Jakarta EE Survey 2020

At OmniFaces we poll the community from time to time about Java EE (now Jakarta EE) and related technologies. With the transfer of Java EE to Jakarta EE now almost completed, people are now starting to think about Jakarta EE 10 , the first Jakarta EE release after Java EE 8 having new featues. As such it's a good time to poll the community again. In the 2020 edition, there are 4 categories of questions again: Current usage of Java EE / Jakarta EE Servlet containers APIs related to Java EE / Jakarta EE The future of Jakarta EE Compared to 2018, we simplified some of the questions somewhat, omitting some of the less popular options to make it more manageable. We added questions about the future of Jakarta EE and MP together, the preferred Jakarta EE cadence, and generally updated the choices (such as adding Quarkus , which wasn't quite on the radar in 2018 and our own Piranha Cloud ). Jakarta EE provides the opportunity to revitalise and modernise Java EE, but i

Implementation components used by Jakarta EE servers

A while ago we looked at which implementation components the various Java EE servers were using. At the time this concerned mostly Java EE 6 servers, with a few Java EE 7 ones thrown in for good measure.

Fast forward 6 years, and we have arrived at Jakarta EE 8 essentially (a re-licensing of Java EE 8). Most servers from the previous instalment have Jakarta EE 8 versions out. WebLogic has its Java EE 8 version officially out, with a Jakarta EE 8 version coming soon (there is no technical difference between these two really). TomEE has started to implement Java EE 8 and in its latest version has gotten quite far, but is not there yet. Resin remained at Java EE 6 with seemingly no plans to update these. JOnAS has disappeared off the face of the earth, and so has Geronimo as server (though as a provider of APIs and their implementations it has stayed alive).

Without further ado, here's the matrix of Java EE 8/Jakarta EE 8 implementation components used by Java EE/Jakarta EE servers:

Vendor Red Hat Eclipse Oracle Apache IBM TMax
AS WildFly GlassFish WebLogic TomEE+ Open Liberty JEUS
Spec/Version 19 5.1 14.1.1 8.0.1 20.0.0.4 8-b266
Servlet Undertow Servlet 2.0.30
source
Tomcat derivative & Grizzly Nameless internal Tomcat WAS WebContainer (part of open liberty)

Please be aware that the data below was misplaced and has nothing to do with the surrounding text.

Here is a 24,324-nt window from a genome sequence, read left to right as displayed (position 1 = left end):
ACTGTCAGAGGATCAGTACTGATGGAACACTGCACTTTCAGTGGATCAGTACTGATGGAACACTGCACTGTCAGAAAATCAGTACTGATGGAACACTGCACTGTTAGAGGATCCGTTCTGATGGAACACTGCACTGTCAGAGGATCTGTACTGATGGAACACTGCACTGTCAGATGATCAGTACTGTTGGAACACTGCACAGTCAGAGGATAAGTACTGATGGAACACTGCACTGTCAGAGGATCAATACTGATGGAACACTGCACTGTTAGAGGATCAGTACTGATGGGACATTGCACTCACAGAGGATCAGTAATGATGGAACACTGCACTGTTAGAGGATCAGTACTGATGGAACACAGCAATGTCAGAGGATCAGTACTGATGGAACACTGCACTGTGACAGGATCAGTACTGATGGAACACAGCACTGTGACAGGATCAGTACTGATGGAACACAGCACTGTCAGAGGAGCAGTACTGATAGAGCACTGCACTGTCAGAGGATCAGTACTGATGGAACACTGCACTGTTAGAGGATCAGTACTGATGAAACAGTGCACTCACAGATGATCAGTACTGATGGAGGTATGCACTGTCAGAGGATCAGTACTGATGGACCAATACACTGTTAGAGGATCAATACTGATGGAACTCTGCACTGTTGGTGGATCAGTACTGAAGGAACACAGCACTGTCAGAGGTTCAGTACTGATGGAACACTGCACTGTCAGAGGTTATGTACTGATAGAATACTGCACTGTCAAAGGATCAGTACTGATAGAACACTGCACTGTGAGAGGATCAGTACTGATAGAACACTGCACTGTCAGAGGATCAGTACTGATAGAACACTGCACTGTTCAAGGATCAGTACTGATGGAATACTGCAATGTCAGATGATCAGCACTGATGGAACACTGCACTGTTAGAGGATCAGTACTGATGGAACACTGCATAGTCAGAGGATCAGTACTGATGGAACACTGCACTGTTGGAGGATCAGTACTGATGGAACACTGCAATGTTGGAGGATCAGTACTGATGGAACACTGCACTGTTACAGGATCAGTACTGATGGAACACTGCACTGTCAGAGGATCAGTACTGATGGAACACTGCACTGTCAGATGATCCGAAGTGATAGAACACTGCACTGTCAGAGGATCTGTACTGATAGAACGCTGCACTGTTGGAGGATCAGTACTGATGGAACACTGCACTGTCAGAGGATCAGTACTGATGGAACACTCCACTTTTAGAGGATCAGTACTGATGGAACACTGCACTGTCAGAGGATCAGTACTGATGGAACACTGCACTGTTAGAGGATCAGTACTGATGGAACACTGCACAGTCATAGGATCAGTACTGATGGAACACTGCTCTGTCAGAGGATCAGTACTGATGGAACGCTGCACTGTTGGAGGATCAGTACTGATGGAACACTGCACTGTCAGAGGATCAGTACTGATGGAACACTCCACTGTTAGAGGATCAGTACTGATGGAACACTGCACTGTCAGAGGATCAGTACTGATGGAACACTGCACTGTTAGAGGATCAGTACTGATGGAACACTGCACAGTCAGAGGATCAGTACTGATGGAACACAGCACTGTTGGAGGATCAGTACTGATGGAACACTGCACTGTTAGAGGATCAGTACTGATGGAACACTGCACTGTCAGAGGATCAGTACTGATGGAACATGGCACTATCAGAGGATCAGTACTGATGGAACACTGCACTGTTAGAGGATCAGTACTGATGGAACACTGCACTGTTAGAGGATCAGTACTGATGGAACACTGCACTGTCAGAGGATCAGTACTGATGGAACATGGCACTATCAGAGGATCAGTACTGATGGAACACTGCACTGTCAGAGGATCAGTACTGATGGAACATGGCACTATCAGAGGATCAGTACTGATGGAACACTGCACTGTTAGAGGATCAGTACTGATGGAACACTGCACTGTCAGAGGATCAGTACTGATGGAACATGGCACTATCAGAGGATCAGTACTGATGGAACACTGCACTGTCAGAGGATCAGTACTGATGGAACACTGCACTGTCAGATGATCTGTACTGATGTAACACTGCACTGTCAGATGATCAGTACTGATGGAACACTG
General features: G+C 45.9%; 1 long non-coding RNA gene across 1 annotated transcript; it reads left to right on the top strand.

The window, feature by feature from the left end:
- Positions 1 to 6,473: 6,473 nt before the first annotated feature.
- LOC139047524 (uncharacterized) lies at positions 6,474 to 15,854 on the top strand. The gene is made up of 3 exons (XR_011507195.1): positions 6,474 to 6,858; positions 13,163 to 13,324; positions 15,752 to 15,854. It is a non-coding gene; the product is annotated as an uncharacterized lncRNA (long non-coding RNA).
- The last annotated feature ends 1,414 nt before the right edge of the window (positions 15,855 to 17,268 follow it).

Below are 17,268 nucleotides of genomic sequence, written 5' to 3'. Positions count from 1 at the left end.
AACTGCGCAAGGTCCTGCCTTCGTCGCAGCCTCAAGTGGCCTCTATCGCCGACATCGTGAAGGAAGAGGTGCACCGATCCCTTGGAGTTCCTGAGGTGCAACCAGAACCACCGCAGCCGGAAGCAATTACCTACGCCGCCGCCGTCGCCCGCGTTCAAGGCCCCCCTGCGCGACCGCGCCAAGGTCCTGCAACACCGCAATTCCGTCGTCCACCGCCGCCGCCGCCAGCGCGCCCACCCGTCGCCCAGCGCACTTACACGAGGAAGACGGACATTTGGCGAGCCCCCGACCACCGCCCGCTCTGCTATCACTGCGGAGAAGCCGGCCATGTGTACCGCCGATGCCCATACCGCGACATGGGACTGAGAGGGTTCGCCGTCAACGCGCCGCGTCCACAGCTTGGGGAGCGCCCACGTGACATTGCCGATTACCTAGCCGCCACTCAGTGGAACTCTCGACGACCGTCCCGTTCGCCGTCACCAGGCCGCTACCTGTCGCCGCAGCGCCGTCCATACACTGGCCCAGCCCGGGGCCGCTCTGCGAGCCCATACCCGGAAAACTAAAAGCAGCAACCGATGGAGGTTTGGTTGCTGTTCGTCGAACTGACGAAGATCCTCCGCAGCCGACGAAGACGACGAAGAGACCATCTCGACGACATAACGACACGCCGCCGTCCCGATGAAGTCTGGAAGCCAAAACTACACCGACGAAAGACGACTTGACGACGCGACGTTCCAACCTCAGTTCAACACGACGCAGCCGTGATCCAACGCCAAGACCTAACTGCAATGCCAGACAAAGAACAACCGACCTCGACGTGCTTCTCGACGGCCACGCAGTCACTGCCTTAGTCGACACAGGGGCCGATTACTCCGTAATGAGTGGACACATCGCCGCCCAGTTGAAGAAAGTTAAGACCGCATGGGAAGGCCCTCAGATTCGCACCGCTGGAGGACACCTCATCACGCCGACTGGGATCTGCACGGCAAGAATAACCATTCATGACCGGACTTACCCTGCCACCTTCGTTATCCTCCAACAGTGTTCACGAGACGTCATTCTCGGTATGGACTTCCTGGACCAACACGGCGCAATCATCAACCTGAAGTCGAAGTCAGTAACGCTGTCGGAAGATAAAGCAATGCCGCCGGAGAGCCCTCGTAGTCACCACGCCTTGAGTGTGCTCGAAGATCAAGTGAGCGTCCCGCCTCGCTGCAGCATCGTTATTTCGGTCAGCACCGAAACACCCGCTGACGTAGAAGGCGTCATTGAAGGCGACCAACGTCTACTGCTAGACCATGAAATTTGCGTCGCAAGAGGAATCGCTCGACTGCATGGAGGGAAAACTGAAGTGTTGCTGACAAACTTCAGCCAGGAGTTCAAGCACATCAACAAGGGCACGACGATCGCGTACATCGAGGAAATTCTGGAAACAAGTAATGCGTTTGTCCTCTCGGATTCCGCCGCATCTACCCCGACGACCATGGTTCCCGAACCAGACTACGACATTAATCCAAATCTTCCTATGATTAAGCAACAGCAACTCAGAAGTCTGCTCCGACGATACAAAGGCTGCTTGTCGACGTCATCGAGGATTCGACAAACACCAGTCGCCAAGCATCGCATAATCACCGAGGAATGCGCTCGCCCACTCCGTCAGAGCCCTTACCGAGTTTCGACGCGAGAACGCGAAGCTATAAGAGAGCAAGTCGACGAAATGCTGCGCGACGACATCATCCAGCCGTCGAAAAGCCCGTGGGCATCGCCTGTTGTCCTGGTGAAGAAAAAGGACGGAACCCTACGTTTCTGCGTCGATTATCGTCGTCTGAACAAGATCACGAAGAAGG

8.1 / 1.0.39.cl200420200401-1714
source
JEUS Servlet (part of JEUS)
8.0.0.2
Enterprise Beans Nameless internal Nameless internal (EJB-container) Nameless internal OpenEJB Nameless internal Nameless internal
Connectors IronJacamar 1.4.20 Nameless internal (Connectors-runtime) Nameless internal Geronimo Connector 3.1.4
source
Nameless internal
source
Nameless internal
Authentication Part of Elytron
1.11.2
source
Jaspic provider framework (part of GlassFish) Part of WebLogic Security Part of Tomcat Nameless internal
source
Nameless internal
Transactions Narayana
source
Nameless internal Nameless internal Geronimo Transaction 3.1.4
source
Nameless internal JEUS Transaction Manager (part of JEUS)
8.0.0.2
Messaging ActiveMQ Artemis 2.10.1
source
OpenMQ
5.1.4
source
WebLogic JMS
ActiveMQ Classic 5.15.10
source
Liberty messaging (part of open liberty)
1.0.39.cl200420200401-1714
source
JEUS JMS (part of JEUS)
3.0.0
Concurrency Concurrency RI
1.1.1
source
Concurrency RI
1.1.1
source
Nameless Internal (WebLogic concurrent) Nameless Internal (part of OpenEJB-Core)
source
Nameless Internal
source
JEUS Concurrent (part of JEUS)
8.0.0.2
WebSocket Undertow WebSockets JSR
2.0.30
source
Tyrus
1.15
source
Tyrus
1.15
source
Tomcat WebSocket (part of Tomcat)
9.0.30
source
Liberty WebSocket (part of Open Liberty)
1.0.39.cl200420200401-1714
source
JEUS WebSocket (part of JEUS)
8.0.0.2
CDI Weld
3.1.3
source
Weld
3.0.0
source
Weld
3.1.0
source
Open WebBeans
2.0.12
source
Weld
3.1.1
source
Weld
3.1.2
source
Validation Hibernate Validator
6.0.18
source
Hibernate Validator
6.0.10
source
Hibernate Validator 6.0.16
source
BVal
2.0.3
source
Hibernate Validator
6.1.1
source
Hibernate Validator
6.1.0
source
Persistence Hibernate
5.3.5.15
source
Eclipselink
2.7.4
source
Eclipselink
2.7.6
source
OpenJPA
3.1.0
source
Eclipselink
2.7.6
source